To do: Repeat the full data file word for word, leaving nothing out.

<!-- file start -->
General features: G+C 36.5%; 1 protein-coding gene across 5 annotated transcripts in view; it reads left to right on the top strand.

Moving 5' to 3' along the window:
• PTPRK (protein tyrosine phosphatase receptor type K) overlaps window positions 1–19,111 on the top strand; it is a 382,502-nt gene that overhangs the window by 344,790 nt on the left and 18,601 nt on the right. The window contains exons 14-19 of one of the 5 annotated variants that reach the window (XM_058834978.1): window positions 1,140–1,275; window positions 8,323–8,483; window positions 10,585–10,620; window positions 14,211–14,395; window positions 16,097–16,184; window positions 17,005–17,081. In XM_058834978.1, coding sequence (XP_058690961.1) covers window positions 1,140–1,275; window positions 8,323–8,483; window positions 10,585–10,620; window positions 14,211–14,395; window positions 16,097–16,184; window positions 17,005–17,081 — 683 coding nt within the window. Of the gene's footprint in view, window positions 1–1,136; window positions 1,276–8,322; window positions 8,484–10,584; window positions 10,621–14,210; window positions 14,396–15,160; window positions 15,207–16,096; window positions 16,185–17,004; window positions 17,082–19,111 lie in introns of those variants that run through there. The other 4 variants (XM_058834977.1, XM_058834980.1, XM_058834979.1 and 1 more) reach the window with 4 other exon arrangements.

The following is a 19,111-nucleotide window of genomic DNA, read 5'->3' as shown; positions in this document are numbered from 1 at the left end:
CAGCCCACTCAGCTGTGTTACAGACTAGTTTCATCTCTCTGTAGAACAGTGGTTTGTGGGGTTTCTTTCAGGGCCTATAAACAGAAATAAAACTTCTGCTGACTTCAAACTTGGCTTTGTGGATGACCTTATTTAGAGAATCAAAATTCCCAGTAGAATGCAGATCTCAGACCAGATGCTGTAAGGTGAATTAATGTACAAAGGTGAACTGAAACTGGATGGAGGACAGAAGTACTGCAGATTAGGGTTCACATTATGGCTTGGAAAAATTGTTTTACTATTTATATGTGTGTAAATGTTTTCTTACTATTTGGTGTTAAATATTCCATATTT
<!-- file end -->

General features: G+C 36.5%; 1 protein-coding gene across 5 annotated transcripts in view; it reads left to right on the top strand.

Moving 5' to 3' along the window:
• PTPRK (protein tyrosine phosphatase receptor type K) overlaps window positions 1–19,111 on the top strand; it is a 382,502-nt gene that overhangs the window by 344,790 nt on the left and 18,601 nt on the right. The window contains exons 14-19 of one of the 5 annotated variants that reach the window (XM_058834978.1): window positions 1,140–1,275; window positions 8,323–8,483; window positions 10,585–10,620; window positions 14,211–14,395; window positions 16,097–16,184; window positions 17,005–17,081. In XM_058834978.1, coding sequence (XP_058690961.1) covers window positions 1,140–1,275; window positions 8,323–8,483; window positions 10,585–10,620; window positions 14,211–14,395; window positions 16,097–16,184; window positions 17,005–17,081 — 683 coding nt within the window. Of the gene's footprint in view, window positions 1–1,136; window positions 1,276–8,322; window positions 8,484–10,584; window positions 10,621–14,210; window positions 14,396–15,160; window positions 15,207–16,096; window positions 16,185–17,004; window positions 17,082–19,111 lie in introns of those variants that run through there. The other 4 variants (XM_058834977.1, XM_058834980.1, XM_058834979.1 and 1 more) reach the window with 4 other exon arrangements.

The following is a 19,111-nucleotide window of genomic DNA, read 5'->3' as shown; positions in this document are numbered from 1 at the left end:
CAGCCCACTCAGCTGTGTTACAGACTAGTTTCATCTCTCTGTAGAACAGTGGTTTGTGGGGTTTCTTTCAGGGCCTATAAACAGAAATAAAACTTCTGCTGACTTCAAACTTGGCTTTGTGGATGACCTTATTTAGAGAATCAAAATTCCCAGTAGAATGCAGATCTCAGACCAGATGCTGTAAGGTGAATTAATGTACAAAGGTGAACTGAAACTGGATGGAGGACAGAAGTACTGCAGATTAGGGTTCACATTATGGCTTGGAAAAATTGTTTTACTATTTATATGTGTGTAAATGTTTTCTTACTATTTGGTGTTAAATATTCCATATTT